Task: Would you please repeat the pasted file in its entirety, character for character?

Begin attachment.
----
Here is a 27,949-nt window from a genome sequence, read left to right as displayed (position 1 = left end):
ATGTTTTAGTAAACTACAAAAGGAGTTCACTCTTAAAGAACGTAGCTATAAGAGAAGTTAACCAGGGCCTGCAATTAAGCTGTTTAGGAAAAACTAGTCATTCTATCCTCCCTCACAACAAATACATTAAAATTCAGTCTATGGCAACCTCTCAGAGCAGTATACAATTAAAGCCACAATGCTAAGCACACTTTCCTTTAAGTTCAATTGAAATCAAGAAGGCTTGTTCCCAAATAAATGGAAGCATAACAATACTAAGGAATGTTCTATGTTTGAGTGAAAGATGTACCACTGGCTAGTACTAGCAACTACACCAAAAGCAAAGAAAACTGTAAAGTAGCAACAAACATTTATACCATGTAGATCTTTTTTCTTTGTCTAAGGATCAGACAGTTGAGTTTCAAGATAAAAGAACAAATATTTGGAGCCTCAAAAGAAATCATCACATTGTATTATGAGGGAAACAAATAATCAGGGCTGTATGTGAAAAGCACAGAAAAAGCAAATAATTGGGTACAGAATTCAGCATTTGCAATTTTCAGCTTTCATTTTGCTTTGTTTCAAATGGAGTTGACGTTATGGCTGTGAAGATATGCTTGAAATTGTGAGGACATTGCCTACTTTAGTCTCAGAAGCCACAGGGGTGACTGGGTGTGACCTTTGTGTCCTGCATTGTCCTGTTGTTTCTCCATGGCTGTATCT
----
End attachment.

Here is a 27,949-nt window from a genome sequence, read left to right as displayed (position 1 = left end):
ATGTTTTAGTAAACTACAAAAGGAGTTCACTCTTAAAGAACGTAGCTATAAGAGAAGTTAACCAGGGCCTGCAATTAAGCTGTTTAGGAAAAACTAGTCATTCTATCCTCCCTCACAACAAATACATTAAAATTCAGTCTATGGCAACCTCTCAGAGCAGTATACAATTAAAGCCACAATGCTAAGCACACTTTCCTTTAAGTTCAATTGAAATCAAGAAGGCTTGTTCCCAAATAAATGGAAGCATAACAATACTAAGGAATGTTCTATGTTTGAGTGAAAGATGTACCACTGGCTAGTACTAGCAACTACACCAAAAGCAAAGAAAACTGTAAAGTAGCAACAAACATTTATACCATGTAGATCTTTTTTCTTTGTCTAAGGATCAGACAGTTGAGTTTCAAGATAAAAGAACAAATATTTGGAGCCTCAAAAGAAATCATCACATTGTATTATGAGGGAAACAAATAATCAGGGCTGTATGTGAAAAGCACAGAAAAAGCAAATAATTGGGTACAGAATTCAGCATTTGCAATTTTCAGCTTTCATTTTGCTTTGTTTCAAATGGAGTTGACGTTATGGCTGTGAAGATATGCTTGAAATTGTGAGGACATTGCCTACTTTAGTCTCAGAAGCCACAGGGGTGACTGGGTGTGACCTTTGTGTCCTGCATTGTCCTGTTGTTTCTCCATGGCTGTATCT